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Course’s Title:

International Human Rights Law


Prof. Ludovic Hennebel

Prof. Hélène Tigroudja


Students need to be comfortable with English legal and political papers published in high-profile academic journals. Prior knowledge of international law is an asset.


Prof. Hennebel will deliver lectures 4 to 11

Prof. Tigroudja will deliver lectures 1 to 3




written exam:  multiple choice exam / true/false items / short answers


This "International Protection of Human Rights" course focuses on major issues related to the theory and practice of international human rights law. The course explores the whole picture of current international law aimed at the direct protection of mankind. The course aims to critically reflect upon the evolution of international human rights law. It offers an introduction to the human rights law's mechanisms, at the universal and regional levels, as well as critical analysis of issues and human rights problems such as: the prohibition of discrimination; the protection of the right to life; the practice of enforced disappearances; the protection of human rights in detention; the prohibition of torture and ill-treatments; the protection of the right to belief and to practice a religion; the free speech; the personal autonomy and the dignity of human beings; the protection of indigenous peoples; and business and human rights.

Sessions (to be confirmed and subject to changes)

Session 1: Introduction & The international human rights law’s mechanisms: unity and fragmentation

Historical perspective of the development of international human rights law at universal/regional levels especially from 1945 (UN Charter) and 1948 (American Declaration on Human Rights and Duties and Universal Declaration of Human Rights) and analysis of the legal coexistence of the variety of human rights treaties and mechanisms of implementation.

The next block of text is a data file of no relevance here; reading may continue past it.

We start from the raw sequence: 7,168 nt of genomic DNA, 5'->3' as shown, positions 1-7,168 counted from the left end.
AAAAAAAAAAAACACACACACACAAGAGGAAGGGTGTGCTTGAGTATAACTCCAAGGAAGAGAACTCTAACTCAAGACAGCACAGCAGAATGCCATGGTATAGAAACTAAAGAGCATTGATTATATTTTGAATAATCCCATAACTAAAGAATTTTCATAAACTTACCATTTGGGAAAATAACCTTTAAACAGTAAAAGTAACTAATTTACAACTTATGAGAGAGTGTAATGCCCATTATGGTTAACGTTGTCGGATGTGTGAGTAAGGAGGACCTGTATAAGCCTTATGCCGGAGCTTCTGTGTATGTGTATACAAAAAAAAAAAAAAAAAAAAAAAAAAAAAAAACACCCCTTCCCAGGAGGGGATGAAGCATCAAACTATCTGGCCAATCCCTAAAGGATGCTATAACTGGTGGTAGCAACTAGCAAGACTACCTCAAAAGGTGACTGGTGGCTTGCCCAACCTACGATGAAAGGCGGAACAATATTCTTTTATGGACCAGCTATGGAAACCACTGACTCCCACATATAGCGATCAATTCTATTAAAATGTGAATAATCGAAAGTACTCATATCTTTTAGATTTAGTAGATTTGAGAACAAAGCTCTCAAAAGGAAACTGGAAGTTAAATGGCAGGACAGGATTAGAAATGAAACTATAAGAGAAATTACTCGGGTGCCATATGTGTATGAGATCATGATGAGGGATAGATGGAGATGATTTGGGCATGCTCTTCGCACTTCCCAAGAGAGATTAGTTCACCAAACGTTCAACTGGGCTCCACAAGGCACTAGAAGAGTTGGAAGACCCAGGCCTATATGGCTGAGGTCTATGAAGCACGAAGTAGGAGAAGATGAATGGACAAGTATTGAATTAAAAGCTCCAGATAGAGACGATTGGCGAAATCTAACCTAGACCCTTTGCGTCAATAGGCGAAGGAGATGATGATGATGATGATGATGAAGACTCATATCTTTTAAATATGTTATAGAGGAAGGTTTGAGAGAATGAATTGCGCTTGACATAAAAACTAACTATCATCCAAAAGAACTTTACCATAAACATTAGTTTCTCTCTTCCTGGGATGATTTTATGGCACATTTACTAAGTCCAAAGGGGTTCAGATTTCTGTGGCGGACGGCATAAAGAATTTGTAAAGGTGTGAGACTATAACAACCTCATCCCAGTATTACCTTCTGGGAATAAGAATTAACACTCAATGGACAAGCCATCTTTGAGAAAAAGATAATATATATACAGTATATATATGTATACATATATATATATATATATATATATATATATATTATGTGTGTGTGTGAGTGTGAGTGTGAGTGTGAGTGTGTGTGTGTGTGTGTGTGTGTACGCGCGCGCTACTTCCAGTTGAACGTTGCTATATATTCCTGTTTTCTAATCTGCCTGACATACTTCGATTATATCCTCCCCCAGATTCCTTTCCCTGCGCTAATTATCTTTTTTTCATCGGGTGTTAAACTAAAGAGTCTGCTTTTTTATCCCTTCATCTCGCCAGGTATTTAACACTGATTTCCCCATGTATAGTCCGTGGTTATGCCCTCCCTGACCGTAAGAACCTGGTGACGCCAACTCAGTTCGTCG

The Universal Declaration of Human Rights

What are the universal human rights ?

Session 2: The legal regime of international human rights law: restriction, derogation, renunciation

Human rights are qualified as universal and equal but some of them may be restricted under certain circumstances (legality/legitimate aim and necessity), while others as prohibition of torture or prohibition of slavery are affirmed as absolute. Under no circumstances (war, fight against terrorism or any other emergency situation) a State has the right to derogate from absolute rights.

Based on the case-law of international human rights organs, the purpose of the session is to explore the legal regime of the restriction of rights as freedom of speech or freedom to practice his/her religion; the conditions to derogate from rights when a State faces with a situation of emergency and the conditions to renounce/be deprived of his/her rights.

Reading: Article 15 of the European Convention of Human Rights/ Article 4 of the International Covenant on Civil and Political Rights and Article 27 of the American Convention on Human Rights [Documents available (in English) on the official website of the European Court: / Inter-American Court: and UN Office of the High Commissioner for Human Rights:].